Melvyn Bragg and guests discuss the 'City of the Persians' that flourished for almost 200 years from the reign of Darius I until its destruction by Alexander III of Macedon.
Melvyn Bragg and guests discuss the role of the great 'City of the Persians' founded by Darius I as the ceremonial capital of the Achaemenid Empire that stretched from the Indus Valley to Egypt and the coast of the Black Sea. It was known as the richest city under the sun and was a centre at which the Empire's subject peoples paid tribute to a succession of Achaemenid leaders, until the arrival of Alexander III of Macedon who destroyed it by fire supposedly in revenge for the burning of the Acropolis in Athens.
The image above is a detail from a relief at the Apadana, the huge audience hall, and shows a lion attacking a bull.
Professor of Ancient History at Cardiff University
Vesta Sarkhosh Curtis
Curator of Middle Eastern Coins at the British Museum
Lecturer in Greek and Near Eastern History at King's College London
Producer: Simon Tillotson.
LINKS AND FURTHER READING
Lindsay Allen, The Persian Empire: A History (British Museum Press, 2005)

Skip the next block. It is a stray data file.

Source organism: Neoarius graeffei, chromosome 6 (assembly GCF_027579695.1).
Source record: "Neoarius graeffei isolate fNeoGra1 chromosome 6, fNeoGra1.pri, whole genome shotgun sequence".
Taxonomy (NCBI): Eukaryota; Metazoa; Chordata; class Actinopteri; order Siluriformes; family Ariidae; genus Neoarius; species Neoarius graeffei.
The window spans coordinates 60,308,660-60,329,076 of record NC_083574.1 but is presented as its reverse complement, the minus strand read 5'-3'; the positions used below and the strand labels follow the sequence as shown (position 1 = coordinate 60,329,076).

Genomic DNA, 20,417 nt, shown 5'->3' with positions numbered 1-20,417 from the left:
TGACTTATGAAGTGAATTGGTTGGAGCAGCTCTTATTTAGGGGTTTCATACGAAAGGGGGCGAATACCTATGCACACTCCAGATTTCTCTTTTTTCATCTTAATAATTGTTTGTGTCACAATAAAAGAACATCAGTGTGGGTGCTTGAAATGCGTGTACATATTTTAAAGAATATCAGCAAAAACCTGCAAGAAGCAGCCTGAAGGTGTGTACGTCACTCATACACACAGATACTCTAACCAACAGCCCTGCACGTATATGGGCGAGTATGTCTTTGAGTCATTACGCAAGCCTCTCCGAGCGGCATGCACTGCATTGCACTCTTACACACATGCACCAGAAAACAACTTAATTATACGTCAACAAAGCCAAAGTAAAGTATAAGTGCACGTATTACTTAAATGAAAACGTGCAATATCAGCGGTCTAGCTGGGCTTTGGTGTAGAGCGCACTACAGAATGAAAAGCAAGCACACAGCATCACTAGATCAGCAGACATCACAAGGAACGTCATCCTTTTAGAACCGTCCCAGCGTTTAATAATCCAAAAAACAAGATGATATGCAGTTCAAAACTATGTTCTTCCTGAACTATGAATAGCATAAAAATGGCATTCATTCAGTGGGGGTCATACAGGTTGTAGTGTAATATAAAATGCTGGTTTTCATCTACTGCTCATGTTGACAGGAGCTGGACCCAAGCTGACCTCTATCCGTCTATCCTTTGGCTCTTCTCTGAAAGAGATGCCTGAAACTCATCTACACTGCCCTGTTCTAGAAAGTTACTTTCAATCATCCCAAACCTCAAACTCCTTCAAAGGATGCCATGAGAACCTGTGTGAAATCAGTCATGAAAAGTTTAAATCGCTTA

John Boardman, Persia and the West (Thames and Hudson, 2000)
John Curtis and Nigel Tallis, Forgotten Empire: The World of Ancient Persia (British Museum Press, 2014)
Lori Khatchadourian, Imperial Matter: Ancient Persia and the Archaeology of Empires (University of California Press, 2016)
Lloyd Llewellyn-Jones, King and Court in Ancient Persia 559 to 331 BCE (Edinburgh University Press, 2013)
Ali Mousavi, Persepolis: Discovery and Afterlife of a World Wonder (De Gruyter, 2012)
Vesta Sarkhosh Curtis, Persian Myths (British Museum Press, 1993)
Donald N. Wilber, Persepolis: The Archaeology of Parsa, Seat of the Persian Kings (Darwin Press Inc, 1989)
|Interviewed Guest||Lloyd Llewellyn Jones|
|Interviewed Guest||Vesta Sarkhosh Curtis|
|Interviewed Guest||Lindsay Allen|